Paralogs were identified by BLAST sequence similarity comparisons of the collection of Ellin6076 protein sequences against each other using a threshold E-value of 1.00E-05. Paralogs were grouped through manual examination of the tabular formatted BLAST results; sequences were included in a particular paralog group only if the alignment to the query sequence covered at least 90% of the query sequence length. Phylogenetic analysis was performed for 27 representative paralog groups, using the web service [80] and MEGA5 [81]. For each paralog group, the “One Click” pipeline at was used, consisting of MUSCLE sequence alignment, Gblocks alignment curation, PhyML phylogenetic analysis and TreeDyn tree rendering. Within this pipeline, MUSCLE was used in full processing mode. Gblock settings were: Min. seq. for flank pos.: 85%; Max. contig. nonconserved pos.: 8; Min. block length: 10; Gaps in final blocks: no. PhyML was used with the aLRT statistical test. The PhyML settings were: Model: Default; Statistical test: alrt; Number of categories: 4; Gamma: estimated; Invariable sites: estimated; Remove gaps: enabled. TreeDyn tree rendering settings were: Conformation: rectangular; Legend: displayed; Branch annotation: bootstrap; Font: Times 8 normal. The codon-based Z-test of positive selection was performed on each paralog group using MEGA5 [81]. Analyses were conducted using MUSCLE for sequence alignments and the Nei-Gojobori substitution model/method [42]. All positions containing gaps and missing data were eliminated. The codon-based Z-test compares the number of non-synonymous mutations that would lead to a change in the translated protein sequence, with synonymous mutations that are neutral and do not change the protein sequence. The codon-based Z-test was performed on each pair of sequences within each paralog group, as well as all sequences in the group to obtain an average number of nonsynonymous substitutions. For each pair of sequences, MEGA5 estimates the number of synonymous substitutions per synonymous site (dS) and the number of nonsynonymous substitutions per nonsynonymous site (dN), and their variances: Var(dS) and Var(dN), respectively. With this information, we used the MEGA5 package to test the hypothesis that H0: dN>dS (positive selection) using a one-tailed Z-test: Z =  (dNdS) / SQRT(Var(dS) + Var(dN)) [81]. The variance of the difference was computed using the bootstrap resampling method (500 replicates). We also used MEGA5 to compute the average number of synonymous substitutions and the average number of nonsynonymous substitutions to conduct a Z-test in a manner similar to the pairwise test described above. The variance of the difference between these two quantities was also estimated by the bootstrap resampling method. If the number of non-synonymous mutations is greater than the synonymous mutations, the value of the test statistic Z is greater than one, and a corresponding probability of less than 0.05 is evidence for positive selection (or when a non-synonymous mutation becomes fixed in the genome). A Z value of less than one provides evidence of purifying selection, or selection against deleterious amino acid changes [42]. To analyze potential substitution saturation, which would overwrite past changes in the paralog nucleotide sequences, we performed a substitution saturation test using DAMBE [82]. For each paralog group, this test involved estimating the proportion of invariant sites among the sequences, and using this proportion in a test of substitution saturation [83].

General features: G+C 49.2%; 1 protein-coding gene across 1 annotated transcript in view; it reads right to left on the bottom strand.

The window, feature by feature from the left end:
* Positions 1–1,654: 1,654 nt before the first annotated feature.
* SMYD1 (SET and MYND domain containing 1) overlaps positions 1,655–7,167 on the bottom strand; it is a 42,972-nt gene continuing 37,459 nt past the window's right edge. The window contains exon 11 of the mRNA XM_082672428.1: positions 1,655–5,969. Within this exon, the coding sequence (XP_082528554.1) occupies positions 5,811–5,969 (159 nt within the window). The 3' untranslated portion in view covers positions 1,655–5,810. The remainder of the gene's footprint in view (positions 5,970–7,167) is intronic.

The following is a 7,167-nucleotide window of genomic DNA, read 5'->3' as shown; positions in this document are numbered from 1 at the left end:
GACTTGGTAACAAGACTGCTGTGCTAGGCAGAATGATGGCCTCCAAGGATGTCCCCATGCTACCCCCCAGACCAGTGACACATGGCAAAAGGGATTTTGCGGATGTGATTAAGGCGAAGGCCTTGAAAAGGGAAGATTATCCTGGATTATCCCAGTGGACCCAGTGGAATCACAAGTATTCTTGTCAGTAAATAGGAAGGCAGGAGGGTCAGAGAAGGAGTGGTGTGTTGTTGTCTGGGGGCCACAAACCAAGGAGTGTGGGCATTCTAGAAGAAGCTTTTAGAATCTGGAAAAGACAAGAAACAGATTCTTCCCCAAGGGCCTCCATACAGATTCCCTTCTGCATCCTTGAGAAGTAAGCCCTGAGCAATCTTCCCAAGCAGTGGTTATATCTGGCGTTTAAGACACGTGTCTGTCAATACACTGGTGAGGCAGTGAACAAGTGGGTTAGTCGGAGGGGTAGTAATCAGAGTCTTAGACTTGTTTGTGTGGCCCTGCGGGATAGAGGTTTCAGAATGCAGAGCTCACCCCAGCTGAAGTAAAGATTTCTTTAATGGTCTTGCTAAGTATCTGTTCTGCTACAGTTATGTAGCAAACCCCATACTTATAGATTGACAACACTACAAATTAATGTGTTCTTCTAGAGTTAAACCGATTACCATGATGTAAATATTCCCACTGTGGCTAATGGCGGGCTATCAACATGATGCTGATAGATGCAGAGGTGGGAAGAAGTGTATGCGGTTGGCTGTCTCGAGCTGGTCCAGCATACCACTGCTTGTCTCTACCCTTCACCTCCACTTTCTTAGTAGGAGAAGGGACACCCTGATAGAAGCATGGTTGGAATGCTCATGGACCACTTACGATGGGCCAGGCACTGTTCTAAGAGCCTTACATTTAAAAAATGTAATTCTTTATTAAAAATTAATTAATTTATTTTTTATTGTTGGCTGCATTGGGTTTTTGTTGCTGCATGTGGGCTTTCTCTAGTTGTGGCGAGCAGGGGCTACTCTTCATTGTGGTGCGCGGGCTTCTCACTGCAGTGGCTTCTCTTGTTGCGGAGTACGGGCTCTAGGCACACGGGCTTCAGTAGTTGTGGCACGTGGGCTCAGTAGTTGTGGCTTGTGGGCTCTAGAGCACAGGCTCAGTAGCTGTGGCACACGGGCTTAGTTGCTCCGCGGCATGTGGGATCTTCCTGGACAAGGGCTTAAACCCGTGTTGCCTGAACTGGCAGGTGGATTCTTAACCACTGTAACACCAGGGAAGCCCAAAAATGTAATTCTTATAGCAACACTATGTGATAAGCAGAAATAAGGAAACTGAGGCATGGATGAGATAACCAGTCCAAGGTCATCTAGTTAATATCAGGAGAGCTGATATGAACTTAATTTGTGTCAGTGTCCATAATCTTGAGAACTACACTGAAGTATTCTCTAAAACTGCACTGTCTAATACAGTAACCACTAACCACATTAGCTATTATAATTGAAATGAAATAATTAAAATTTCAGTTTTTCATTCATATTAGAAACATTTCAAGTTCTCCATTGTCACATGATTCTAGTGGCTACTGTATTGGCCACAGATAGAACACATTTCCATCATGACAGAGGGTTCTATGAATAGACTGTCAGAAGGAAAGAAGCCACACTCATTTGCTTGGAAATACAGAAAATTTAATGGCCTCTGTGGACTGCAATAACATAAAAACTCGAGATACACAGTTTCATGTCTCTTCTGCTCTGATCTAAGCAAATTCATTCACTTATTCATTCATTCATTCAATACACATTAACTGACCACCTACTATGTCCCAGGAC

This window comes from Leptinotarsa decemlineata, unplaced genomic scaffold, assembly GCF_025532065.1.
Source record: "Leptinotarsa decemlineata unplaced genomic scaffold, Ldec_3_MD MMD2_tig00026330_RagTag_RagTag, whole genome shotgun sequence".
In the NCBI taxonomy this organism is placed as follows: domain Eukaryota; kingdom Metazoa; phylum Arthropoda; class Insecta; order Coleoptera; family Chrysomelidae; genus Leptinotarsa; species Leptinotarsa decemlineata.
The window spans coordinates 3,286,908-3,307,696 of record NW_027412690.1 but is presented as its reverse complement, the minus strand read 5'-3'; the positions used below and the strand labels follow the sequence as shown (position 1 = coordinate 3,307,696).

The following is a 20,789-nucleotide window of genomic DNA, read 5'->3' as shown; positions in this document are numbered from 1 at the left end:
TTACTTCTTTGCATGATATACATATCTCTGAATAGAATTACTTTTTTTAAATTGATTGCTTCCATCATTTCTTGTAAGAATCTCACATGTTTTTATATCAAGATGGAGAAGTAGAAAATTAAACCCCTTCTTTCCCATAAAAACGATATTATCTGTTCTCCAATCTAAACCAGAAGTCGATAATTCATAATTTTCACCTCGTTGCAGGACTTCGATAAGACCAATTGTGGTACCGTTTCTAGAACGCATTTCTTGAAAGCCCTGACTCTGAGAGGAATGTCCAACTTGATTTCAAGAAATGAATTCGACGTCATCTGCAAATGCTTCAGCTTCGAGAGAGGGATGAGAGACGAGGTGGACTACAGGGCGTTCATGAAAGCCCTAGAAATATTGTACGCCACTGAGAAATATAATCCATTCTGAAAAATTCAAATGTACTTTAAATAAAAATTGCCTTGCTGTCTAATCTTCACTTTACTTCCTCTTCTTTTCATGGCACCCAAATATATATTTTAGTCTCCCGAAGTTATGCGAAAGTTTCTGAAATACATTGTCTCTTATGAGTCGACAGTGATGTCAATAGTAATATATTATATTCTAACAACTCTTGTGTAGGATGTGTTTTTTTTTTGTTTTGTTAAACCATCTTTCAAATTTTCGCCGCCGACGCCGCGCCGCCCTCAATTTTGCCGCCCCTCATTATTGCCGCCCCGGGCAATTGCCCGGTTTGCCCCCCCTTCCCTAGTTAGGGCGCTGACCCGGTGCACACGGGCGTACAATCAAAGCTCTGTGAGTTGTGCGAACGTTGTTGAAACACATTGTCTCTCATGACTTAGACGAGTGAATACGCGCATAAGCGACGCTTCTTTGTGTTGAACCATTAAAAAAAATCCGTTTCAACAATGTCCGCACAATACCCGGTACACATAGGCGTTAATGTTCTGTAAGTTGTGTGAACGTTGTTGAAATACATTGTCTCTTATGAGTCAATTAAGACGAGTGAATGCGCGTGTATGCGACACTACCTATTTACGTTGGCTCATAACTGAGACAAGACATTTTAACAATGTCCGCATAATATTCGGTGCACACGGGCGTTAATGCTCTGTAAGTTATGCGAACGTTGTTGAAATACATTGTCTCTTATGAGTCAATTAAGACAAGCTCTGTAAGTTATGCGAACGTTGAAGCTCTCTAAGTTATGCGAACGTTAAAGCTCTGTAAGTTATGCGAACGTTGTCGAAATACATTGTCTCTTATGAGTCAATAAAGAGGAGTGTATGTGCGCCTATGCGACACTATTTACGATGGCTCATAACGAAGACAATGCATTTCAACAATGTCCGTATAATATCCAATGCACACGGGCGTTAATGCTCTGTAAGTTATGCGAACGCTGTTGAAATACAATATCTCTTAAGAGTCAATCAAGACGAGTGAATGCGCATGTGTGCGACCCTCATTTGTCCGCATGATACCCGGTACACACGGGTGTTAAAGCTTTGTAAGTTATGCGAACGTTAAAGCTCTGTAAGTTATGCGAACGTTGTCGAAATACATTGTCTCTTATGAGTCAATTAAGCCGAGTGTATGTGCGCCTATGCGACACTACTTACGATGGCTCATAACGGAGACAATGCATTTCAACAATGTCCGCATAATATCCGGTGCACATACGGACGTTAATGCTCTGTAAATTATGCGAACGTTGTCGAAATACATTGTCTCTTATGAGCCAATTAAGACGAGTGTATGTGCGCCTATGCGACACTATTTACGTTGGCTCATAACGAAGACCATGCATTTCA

16S rRNA phylogenetic tree generation